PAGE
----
Volume XVII of Excavatio came out at the beginning of the year, a Special Issue for Zola’s Centenary. It contains thirty articles, including a dossier entitled “The One-Hundredth Anniversary of Zola’s Death.” Other sections are as follows: “Zola’s Urban Novels,” “Film Adaptations of the Rougon-Macquart,” “Zola and his French Contemporaries,” “The Reception and Diffusion of Zola’s Ideas in Europe,” and “American and Cinematic Naturalism.” Now Volume XVIII of Excavatio is also available and contains, in addition to the special section of articles entitled “Zola and Naturalism in Spain,” articles on a number of other topics: “Social Aspects of Zola’s Works,” “Women in French Naturalist Fiction,” “The Wider European Context of Naturalism,” and “Naturalism in Latin America.” Please encourage your universities to follow the lead of Harvard, the University of Toronto, The University of Bonn, the University of Haifa, and take out a subscription to our highly acclaimed international review of naturalist studies. Your colleagues and friends will want to order our most recent issues since our journal is not only an essential tool for scholars who have specialized in the field of Zola and Naturalism, but also enjoyable reading and a mine of information for those who are interested in discovering new aspects of works by one of France’s greatest authors. We are grateful to Paul Perroud who recently bought a complete set of Excavatio volumes to pay tribute to our work and to honour the memory of his friend, Monique Fol, whom he met in 1957 at the University of California, Berkeley.
As Editor-in-Chief of Excavatio, I would like to thank my Associate Editors, Elizabeth Emery and Carolyn Snipes-Hoyt, for their help. Our Editorial Assistant, Gust Olson deserves special thanks. He has provided invaluable assistance for three years and will be leaving us now. We wish him all the best in his new position in Milwaukee, Wisconsin. I am grateful to the Faculty of Arts at the University of Alberta, and Dean Wolf, for their financial support. And finally, thanks go to the Department of Modern Languages and Cultural Studies at the University of Alberta, its Chair, Donald Bruce, and his staff, for their encouragement and assistance.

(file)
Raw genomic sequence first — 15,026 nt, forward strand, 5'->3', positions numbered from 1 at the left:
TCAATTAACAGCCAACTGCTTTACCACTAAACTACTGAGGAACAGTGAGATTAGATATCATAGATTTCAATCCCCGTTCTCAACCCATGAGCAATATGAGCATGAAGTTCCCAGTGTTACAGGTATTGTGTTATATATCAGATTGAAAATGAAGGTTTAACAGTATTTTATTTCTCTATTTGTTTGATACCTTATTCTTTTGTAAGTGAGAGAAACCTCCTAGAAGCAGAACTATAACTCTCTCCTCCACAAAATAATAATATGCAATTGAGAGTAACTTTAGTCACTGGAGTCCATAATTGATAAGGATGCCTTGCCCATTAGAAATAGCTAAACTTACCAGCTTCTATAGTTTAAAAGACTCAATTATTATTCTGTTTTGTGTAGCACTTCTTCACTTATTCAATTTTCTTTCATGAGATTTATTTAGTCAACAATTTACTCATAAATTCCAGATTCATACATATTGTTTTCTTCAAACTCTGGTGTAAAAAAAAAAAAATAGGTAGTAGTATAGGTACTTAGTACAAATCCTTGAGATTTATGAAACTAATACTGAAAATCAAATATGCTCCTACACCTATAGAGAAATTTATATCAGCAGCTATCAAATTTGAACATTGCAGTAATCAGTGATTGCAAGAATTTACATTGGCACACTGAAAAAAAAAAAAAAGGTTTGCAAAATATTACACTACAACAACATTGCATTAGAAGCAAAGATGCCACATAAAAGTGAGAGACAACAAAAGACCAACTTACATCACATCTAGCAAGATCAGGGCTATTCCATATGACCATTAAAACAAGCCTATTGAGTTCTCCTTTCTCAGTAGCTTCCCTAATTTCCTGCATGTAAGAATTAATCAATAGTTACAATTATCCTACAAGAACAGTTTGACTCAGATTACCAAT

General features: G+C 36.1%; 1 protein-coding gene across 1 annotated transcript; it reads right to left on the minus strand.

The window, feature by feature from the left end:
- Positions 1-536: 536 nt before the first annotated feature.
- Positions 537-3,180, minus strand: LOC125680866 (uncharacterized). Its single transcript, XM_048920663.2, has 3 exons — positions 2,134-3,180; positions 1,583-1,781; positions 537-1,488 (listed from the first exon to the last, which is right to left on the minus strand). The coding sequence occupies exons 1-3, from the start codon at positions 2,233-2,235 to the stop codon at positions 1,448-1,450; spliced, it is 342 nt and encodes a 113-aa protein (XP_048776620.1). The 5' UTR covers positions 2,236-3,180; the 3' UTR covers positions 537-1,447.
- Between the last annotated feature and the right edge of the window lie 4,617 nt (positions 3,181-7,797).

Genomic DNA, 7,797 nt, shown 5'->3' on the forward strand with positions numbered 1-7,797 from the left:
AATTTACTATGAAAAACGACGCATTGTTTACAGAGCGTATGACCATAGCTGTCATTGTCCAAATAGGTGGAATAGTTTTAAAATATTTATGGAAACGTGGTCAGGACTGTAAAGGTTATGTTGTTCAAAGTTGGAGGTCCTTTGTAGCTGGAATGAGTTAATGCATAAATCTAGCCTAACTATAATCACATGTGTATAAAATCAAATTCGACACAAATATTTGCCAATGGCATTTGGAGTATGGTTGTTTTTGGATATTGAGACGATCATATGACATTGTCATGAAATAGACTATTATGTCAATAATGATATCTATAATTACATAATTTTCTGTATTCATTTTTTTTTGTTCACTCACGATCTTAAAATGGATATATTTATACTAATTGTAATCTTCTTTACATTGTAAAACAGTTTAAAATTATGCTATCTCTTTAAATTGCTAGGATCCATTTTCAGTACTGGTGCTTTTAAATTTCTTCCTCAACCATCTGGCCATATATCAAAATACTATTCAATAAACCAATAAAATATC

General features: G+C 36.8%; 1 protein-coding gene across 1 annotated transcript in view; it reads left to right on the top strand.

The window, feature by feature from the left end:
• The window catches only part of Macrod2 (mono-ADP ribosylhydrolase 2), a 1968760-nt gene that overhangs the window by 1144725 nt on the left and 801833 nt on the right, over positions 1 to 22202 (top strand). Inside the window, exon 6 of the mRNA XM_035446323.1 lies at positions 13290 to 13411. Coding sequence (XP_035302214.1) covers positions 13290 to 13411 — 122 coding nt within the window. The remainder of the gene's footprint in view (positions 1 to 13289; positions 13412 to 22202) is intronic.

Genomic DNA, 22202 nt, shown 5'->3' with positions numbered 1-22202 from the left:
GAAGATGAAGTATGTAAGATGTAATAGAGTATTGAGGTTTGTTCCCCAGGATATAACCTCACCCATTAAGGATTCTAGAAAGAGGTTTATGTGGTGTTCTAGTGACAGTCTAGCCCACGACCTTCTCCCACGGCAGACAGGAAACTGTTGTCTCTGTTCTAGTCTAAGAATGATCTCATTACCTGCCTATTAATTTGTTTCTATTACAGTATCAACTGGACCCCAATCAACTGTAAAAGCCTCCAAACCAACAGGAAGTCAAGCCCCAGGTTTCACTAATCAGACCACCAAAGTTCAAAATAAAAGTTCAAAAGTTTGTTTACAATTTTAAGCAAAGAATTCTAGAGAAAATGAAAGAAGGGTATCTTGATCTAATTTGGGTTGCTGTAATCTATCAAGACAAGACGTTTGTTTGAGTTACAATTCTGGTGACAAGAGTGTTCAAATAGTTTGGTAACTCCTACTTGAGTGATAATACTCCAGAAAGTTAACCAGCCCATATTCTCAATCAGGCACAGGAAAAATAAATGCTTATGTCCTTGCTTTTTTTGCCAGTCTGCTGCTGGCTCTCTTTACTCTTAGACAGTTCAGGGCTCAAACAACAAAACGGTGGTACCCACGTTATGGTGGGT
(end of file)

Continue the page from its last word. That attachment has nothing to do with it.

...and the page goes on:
After twelve years of existence, we are reaping the rewards of our sustained efforts, since the AIZEN has achieved stunning success on an international scale. It has recently won the praise of the most eminent specialists in Zolian and naturalist studies, who honor us with their presence at our conferences. This recognition seems well earned. Our association, thanks to its dynamism and precise vision, has done much to assure the continuation of high quality research on Zola by bringing into the spotlight a number of talented young researchers. At our up-coming conference in San Antonio we will welcome doctoral students from the best North American and European universities. We are proud of ourselves as well for having contributed to the blossoming of interdisciplinary studies and to the promotion of comparative studies in the area of naturalism. It is now the moment to think about treating ourselves to a well-deserved rest. Starting in 2005, AIZEN conferences will take place every two years. This change in rhythm will allow our association to take new directions and diversify its activities in order to meet with even more success in the future…
We are looking forward to seeing you in Texas and wish you all an excellent summer!
Anna Gural-Migdal, University of Alberta, and Carolyn Snipes-Hoyt, Pacific Union College
11th AIZEN International Conference Portfolio, Universidad de Jaén, June 13-15, 2002
Dear Professor Anna,
Très chère Anna,
Chère Anna, chère Carolyn, cher Robert,
Chère Prof. Gural-Migdal,
Chers Anna, Robert et Carolyn,
Chère collègue et amie,
Très chère Anna,
Chère collègue et amie,
Chère collègue et amie,
Dear Professor Gural-Migdal,
Chère Prof. Anna Gural-Migdal,
Dear Prof. Gural-Migdal,
Chère Anna, chère Encarnación,
Chère collègue et amie,
Bien chères collègues et amies,
Dear Ms Gural-Migdal:
Dear Professor and President of the AIZEN, Anna Gural-Migdal,
Chère Madame Anna Gural-Migdal,
Dear Professors Gural-Migdal and Medina Arjona: